April trade data offers little hope for any improvement in external demand (log annual and monthly changes; seasonally adjusted):
Exports have continued to deteriorate, falling 3.4% in log terms in April, but imports have picked up again, rising 8.8% in log terms.
The prognosis for exports remains poor – Europe is mired in recession, growth in Japan is only just beginning to recover, the news from China is neither here nor there, with the US the only (potential) bright spot. Commodity prices remain stagnant, which doesn’t do Malaysia’s terms of trade much good.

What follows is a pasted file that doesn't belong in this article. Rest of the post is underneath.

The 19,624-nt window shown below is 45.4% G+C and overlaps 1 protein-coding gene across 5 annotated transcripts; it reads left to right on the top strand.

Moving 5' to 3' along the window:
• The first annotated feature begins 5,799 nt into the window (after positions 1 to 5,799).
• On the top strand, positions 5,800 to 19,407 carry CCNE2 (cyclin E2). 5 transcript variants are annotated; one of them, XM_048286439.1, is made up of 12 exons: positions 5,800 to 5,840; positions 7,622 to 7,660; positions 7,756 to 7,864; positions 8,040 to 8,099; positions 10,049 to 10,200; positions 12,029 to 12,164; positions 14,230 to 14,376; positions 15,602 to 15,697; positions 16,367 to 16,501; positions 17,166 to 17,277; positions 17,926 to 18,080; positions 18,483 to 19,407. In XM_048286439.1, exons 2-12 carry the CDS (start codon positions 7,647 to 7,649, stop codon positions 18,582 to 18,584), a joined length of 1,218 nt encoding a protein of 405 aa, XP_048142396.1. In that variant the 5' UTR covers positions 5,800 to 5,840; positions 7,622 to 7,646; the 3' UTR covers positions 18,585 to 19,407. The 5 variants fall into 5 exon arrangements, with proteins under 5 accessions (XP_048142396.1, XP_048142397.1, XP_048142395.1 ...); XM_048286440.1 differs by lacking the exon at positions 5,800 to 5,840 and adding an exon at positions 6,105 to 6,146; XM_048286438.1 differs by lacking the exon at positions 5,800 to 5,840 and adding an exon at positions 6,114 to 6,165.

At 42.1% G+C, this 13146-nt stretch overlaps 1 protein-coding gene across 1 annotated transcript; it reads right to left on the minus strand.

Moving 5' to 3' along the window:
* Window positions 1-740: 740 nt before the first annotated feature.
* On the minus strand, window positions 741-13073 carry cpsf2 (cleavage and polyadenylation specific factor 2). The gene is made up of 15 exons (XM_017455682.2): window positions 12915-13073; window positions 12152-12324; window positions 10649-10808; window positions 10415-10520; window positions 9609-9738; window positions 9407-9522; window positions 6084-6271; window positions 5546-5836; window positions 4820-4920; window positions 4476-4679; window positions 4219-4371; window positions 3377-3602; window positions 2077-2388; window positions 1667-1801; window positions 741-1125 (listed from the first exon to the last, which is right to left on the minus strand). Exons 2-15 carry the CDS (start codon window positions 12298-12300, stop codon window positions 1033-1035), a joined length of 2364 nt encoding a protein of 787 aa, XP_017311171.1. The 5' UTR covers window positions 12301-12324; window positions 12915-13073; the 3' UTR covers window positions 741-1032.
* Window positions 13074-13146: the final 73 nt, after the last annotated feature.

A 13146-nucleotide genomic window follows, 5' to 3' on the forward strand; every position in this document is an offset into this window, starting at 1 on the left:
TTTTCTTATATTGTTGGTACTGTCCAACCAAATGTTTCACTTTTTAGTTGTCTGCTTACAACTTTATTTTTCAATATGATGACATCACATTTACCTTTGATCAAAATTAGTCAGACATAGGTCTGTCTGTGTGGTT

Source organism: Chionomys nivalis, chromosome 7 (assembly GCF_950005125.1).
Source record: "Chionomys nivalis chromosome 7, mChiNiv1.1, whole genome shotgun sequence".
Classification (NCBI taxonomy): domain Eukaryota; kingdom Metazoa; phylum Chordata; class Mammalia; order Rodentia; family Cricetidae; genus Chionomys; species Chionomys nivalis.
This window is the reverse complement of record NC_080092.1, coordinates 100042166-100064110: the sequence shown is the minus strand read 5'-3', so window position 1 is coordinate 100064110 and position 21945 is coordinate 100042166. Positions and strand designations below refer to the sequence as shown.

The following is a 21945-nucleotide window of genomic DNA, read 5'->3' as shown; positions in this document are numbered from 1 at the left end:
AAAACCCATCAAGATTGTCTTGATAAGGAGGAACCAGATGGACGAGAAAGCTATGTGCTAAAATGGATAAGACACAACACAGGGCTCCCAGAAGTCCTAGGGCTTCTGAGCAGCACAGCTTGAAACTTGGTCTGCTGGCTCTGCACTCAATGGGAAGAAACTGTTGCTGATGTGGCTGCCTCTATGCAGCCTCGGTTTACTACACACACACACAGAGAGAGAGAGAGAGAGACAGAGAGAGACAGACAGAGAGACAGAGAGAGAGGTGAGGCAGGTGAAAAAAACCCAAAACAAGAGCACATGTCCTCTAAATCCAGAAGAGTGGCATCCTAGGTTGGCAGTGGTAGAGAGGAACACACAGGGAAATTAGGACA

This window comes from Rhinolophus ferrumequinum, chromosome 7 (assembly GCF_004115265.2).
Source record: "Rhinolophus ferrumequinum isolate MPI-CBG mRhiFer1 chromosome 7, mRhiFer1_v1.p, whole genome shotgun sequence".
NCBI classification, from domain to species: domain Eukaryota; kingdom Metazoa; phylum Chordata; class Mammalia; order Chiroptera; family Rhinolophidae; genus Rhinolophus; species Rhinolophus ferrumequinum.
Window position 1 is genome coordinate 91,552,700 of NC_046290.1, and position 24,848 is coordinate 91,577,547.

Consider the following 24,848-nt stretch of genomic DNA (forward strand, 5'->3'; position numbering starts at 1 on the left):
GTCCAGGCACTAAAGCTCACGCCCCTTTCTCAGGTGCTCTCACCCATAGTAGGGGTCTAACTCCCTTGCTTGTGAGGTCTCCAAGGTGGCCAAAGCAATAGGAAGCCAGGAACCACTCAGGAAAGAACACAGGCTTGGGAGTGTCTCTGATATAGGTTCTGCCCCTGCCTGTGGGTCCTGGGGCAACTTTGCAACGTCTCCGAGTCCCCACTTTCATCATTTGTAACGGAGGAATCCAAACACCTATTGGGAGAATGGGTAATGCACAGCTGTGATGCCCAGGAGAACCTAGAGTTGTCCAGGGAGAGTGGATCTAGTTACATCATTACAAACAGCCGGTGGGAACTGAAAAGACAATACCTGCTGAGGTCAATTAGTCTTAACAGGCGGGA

There are some positive takeaways from the data however, as the import side is suggesting sustained domestic demand. Capital goods imports are a little weaker but still at 2012’s elevated levels. Consumption goods imports are also back to 2012 levels, while intermediate goods have hit their highest levels since 2011:
Imports of course, take away from growth rather than add to it. But the signs seen here suggest an economy with some excess demand. I’m probably grasping at straws here, but I’m thinking we won’t see a repeat of 1Q2013’s poor GDP growth numbers.
April 2013 External Trade report from MATRADE